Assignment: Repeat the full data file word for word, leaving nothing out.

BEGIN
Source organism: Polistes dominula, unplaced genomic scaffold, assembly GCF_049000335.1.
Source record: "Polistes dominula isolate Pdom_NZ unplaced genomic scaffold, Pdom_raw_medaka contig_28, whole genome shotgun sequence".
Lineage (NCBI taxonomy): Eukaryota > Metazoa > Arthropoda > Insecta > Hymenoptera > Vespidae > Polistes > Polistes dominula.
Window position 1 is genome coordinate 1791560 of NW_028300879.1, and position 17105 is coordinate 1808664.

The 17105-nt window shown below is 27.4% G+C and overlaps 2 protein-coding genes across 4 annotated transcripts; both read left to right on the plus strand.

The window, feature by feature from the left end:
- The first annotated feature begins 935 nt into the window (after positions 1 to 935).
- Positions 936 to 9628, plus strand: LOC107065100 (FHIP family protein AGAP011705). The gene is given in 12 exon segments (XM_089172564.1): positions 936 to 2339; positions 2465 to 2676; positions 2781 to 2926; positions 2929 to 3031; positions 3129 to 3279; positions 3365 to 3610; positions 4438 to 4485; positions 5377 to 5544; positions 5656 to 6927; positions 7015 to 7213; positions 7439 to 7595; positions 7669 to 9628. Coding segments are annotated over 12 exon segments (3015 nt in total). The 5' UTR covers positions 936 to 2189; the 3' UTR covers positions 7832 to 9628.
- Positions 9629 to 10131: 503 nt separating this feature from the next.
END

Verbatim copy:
Source organism: Polistes dominula, unplaced genomic scaffold, assembly GCF_049000335.1.
Source record: "Polistes dominula isolate Pdom_NZ unplaced genomic scaffold, Pdom_raw_medaka contig_28, whole genome shotgun sequence".
Lineage (NCBI taxonomy): Eukaryota > Metazoa > Arthropoda > Insecta > Hymenoptera > Vespidae > Polistes > Polistes dominula.
Window position 1 is genome coordinate 1791560 of NW_028300879.1, and position 17105 is coordinate 1808664.

The 17105-nt window shown below is 27.4% G+C and overlaps 2 protein-coding genes across 4 annotated transcripts; both read left to right on the plus strand.

The window, feature by feature from the left end:
- The first annotated feature begins 935 nt into the window (after positions 1 to 935).
- Positions 936 to 9628, plus strand: LOC107065100 (FHIP family protein AGAP011705). The gene is given in 12 exon segments (XM_089172564.1): positions 936 to 2339; positions 2465 to 2676; positions 2781 to 2926; positions 2929 to 3031; positions 3129 to 3279; positions 3365 to 3610; positions 4438 to 4485; positions 5377 to 5544; positions 5656 to 6927; positions 7015 to 7213; positions 7439 to 7595; positions 7669 to 9628. Coding segments are annotated over 12 exon segments (3015 nt in total). The 5' UTR covers positions 936 to 2189; the 3' UTR covers positions 7832 to 9628.
- Positions 9629 to 10131: 503 nt separating this feature from the next.